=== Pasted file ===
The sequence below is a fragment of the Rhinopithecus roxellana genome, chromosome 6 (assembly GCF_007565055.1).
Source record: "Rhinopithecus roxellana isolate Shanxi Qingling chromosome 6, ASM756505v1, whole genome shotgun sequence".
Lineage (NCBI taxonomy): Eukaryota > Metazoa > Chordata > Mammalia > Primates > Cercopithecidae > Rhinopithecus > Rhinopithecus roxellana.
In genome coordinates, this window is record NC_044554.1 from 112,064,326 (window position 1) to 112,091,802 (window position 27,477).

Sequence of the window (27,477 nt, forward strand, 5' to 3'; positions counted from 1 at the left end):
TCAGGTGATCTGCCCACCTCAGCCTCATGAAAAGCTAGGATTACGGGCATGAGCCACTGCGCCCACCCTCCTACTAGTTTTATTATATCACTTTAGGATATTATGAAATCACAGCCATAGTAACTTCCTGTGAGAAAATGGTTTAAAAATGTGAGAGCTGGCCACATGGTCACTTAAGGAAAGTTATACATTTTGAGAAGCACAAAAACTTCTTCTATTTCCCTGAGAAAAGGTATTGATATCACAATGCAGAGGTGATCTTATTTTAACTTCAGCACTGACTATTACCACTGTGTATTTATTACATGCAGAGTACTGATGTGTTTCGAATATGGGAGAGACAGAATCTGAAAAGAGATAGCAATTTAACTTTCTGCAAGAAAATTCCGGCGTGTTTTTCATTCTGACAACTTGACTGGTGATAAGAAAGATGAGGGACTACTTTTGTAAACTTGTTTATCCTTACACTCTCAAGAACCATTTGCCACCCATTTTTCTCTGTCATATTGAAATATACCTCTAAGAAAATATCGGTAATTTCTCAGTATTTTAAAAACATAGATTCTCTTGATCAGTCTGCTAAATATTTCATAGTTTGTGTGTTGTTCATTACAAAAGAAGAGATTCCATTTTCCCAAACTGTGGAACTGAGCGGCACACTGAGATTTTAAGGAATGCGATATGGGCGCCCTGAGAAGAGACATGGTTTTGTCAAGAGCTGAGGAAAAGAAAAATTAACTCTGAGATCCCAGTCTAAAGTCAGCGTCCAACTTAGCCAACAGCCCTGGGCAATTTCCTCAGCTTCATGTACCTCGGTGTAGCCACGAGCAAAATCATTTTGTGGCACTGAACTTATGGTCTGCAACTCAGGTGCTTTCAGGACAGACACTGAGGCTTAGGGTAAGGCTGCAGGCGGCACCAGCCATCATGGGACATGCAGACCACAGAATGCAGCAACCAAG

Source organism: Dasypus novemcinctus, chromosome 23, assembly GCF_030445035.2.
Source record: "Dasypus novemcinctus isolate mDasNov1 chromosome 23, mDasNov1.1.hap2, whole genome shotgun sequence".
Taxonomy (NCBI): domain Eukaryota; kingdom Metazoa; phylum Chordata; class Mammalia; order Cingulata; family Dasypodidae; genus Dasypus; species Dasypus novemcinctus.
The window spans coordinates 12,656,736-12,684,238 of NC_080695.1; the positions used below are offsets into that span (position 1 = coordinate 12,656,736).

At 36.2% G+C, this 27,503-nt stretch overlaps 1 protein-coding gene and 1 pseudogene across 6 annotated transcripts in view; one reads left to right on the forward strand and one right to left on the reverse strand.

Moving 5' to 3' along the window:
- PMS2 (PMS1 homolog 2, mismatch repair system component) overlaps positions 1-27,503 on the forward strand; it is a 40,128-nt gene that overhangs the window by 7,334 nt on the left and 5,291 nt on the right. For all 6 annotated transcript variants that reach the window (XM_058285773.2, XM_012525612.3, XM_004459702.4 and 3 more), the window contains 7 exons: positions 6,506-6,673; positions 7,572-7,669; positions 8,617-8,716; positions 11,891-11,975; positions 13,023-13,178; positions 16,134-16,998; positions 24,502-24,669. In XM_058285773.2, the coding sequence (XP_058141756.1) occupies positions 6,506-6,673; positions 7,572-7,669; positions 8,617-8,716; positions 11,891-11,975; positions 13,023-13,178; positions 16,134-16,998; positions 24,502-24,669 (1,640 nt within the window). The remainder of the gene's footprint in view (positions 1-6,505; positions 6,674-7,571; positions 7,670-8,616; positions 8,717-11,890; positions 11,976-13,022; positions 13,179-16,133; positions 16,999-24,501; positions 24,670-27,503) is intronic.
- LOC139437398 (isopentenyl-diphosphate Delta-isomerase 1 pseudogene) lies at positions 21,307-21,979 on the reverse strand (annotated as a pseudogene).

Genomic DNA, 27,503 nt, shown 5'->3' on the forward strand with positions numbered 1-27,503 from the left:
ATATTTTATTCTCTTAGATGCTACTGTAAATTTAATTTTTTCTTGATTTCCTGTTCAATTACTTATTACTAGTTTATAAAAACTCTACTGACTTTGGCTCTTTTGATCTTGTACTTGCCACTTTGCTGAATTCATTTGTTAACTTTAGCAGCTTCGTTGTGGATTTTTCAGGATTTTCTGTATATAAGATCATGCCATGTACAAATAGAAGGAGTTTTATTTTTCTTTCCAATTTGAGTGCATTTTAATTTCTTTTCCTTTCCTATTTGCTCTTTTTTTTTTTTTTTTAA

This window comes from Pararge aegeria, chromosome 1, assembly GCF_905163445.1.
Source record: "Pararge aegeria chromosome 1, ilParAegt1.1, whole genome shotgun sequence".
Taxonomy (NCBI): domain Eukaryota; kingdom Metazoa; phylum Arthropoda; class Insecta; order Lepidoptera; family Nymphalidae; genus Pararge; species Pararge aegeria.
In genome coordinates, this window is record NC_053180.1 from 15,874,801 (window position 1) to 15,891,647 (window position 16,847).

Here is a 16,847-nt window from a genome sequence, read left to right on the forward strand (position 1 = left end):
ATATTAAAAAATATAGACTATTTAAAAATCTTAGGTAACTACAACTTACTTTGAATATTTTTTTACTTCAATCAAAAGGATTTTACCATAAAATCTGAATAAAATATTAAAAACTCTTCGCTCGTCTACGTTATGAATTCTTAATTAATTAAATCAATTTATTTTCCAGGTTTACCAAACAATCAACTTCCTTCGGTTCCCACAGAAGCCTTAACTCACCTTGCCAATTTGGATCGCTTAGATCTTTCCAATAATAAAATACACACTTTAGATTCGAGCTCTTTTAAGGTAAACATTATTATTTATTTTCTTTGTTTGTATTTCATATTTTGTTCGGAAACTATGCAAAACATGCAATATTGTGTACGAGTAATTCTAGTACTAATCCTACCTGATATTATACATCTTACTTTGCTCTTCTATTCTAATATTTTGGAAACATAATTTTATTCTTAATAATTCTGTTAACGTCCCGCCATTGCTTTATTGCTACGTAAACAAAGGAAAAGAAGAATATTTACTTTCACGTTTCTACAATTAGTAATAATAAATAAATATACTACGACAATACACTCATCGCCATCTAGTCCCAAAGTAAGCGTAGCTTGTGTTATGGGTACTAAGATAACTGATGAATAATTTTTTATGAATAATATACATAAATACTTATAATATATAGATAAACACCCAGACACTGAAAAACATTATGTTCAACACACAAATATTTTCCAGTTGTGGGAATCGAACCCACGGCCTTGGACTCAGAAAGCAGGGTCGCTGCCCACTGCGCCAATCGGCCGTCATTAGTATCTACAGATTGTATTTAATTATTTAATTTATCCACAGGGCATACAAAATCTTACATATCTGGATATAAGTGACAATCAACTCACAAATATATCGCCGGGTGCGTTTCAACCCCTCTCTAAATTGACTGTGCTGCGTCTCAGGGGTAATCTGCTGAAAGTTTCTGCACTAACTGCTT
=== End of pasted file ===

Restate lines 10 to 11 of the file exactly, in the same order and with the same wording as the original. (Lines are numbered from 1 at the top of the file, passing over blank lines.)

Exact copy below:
The window spans coordinates 12,656,736-12,684,238 of NC_080695.1; the positions used below are offsets into that span (position 1 = coordinate 12,656,736).

At 36.2% G+C, this 27,503-nt stretch overlaps 1 protein-coding gene and 1 pseudogene across 6 annotated transcripts in view; one reads left to right on the forward strand and one right to left on the reverse strand.